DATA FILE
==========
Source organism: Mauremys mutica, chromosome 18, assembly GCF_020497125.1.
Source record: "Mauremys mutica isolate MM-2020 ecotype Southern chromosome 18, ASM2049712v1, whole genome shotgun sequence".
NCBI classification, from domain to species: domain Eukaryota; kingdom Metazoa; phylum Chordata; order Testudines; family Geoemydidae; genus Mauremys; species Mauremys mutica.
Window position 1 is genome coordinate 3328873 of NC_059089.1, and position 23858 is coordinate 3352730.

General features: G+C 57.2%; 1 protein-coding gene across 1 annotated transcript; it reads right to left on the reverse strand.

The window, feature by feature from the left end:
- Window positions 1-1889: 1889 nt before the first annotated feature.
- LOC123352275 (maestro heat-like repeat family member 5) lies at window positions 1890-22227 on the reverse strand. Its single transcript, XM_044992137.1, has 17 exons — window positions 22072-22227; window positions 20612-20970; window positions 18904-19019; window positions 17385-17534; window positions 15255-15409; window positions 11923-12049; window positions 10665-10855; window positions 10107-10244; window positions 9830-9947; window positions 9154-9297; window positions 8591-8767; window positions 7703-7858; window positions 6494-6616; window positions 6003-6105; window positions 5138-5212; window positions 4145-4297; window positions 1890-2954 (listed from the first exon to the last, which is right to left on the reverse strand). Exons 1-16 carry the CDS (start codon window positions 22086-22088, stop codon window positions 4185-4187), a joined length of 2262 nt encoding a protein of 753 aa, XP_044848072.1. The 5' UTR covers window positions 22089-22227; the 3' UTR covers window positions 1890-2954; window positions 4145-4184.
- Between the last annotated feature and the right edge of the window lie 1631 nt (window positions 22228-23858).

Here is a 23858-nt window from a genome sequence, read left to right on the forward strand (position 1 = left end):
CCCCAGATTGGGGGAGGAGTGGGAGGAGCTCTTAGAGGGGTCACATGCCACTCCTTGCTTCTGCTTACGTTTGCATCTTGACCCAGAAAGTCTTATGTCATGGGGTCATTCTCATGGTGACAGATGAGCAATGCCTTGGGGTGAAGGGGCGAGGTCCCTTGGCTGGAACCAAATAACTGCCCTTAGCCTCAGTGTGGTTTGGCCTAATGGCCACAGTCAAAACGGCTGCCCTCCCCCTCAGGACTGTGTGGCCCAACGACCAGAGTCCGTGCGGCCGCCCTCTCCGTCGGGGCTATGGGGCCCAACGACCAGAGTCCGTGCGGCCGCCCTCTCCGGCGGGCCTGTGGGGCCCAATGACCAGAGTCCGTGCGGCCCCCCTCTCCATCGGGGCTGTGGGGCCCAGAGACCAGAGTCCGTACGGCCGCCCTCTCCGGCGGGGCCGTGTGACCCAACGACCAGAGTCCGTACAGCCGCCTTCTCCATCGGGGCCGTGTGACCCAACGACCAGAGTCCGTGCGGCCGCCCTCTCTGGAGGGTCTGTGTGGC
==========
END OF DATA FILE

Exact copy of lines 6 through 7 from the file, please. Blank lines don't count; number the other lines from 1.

The window, feature by feature from the left end:
- Window positions 1-1889: 1889 nt before the first annotated feature.